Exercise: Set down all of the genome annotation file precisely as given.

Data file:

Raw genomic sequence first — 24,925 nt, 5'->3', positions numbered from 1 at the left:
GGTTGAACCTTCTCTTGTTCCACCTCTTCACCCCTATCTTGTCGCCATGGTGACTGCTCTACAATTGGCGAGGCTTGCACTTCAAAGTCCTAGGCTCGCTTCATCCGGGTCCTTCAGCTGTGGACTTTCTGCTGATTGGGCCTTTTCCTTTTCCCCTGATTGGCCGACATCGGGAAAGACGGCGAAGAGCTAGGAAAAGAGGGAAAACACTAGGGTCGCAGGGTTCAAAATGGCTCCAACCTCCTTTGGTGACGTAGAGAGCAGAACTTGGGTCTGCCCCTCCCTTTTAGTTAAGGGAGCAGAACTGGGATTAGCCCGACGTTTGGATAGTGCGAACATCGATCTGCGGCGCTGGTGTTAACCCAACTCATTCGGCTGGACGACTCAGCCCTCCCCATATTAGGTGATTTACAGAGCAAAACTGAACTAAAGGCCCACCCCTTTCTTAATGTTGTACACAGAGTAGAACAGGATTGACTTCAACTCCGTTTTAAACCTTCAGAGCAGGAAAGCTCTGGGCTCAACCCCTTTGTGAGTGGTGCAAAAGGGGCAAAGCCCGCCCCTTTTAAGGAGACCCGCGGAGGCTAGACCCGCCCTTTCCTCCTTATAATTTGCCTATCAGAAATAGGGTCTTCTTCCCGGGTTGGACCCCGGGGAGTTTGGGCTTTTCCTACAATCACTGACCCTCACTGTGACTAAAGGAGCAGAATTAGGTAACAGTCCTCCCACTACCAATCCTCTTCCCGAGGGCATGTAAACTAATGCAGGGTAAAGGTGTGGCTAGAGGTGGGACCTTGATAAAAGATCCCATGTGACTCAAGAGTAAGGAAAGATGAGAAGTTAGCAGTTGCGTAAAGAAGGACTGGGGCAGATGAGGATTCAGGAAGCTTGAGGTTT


Raw genomic sequence first — 24,925 nt, 5'->3', positions numbered from 1 at the left:
GGTTGAACCTTCTCTTGTTCCACCTCTTCACCCCTATCTTGTCGCCATGGTGACTGCTCTACAATTGGCGAGGCTTGCACTTCAAAGTCCTAGGCTCGCTTCATCCGGGTCCTTCAGCTGTGGACTTTCTGCTGATTGGGCCTTTTCCTTTTCCCCTGATTGGCCGACATCGGGAAAGACGGCGAAGAGCTAGGAAAAGAGGGAAAACACTAGGGTCGCAGGGTTCAAAATGGCTCCAACCTCCTTTGGTGACGTAGAGAGCAGAACTTGGGTCTGCCCCTCCCTTTTAGTTAAGGGAGCAGAACTGGGATTAGCCCGACGTTTGGATAGTGCGAACATCGATCTGCGGCGCTGGTGTTAACCCAACTCATTCGGCTGGACGACTCAGCCCTCCCCATATTAGGTGATTTACAGAGCAAAACTGAACTAAAGGCCCACCCCTTTCTTAATGTTGTACACAGAGTAGAACAGGATTGACTTCAACTCCGTTTTAAACCTTCAGAGCAGGAAAGCTCTGGGCTCAACCCCTTTGTGAGTGGTGCAAAAGGGGCAAAGCCCGCCCCTTTTAAGGAGACCCGCGGAGGCTAGACCCGCCCTTTCCTCCTTATAATTTGCCTATCAGAAATAGGGTCTTCTTCCCGGGTTGGACCCCGGGGAGTTTGGGCTTTTCCTACAATCACTGACCCTCACTGTGACTAAAGGAGCAGAATTAGGTAACAGTCCTCCCACTACCAATCCTCTTCCCGAGGGCATGTAAACTAATGCAGGGTAAAGGTGTGGCTAGAGGTGGGACCTTGATAAAAGATCCCATGTGACTCAAGAGTAAGGAAAGATGAGAAGTTAGCAGTTGCGTAAAGAAGGACTGGGGCAGATGAGGATTCAGGAAGCTTGAGGTTT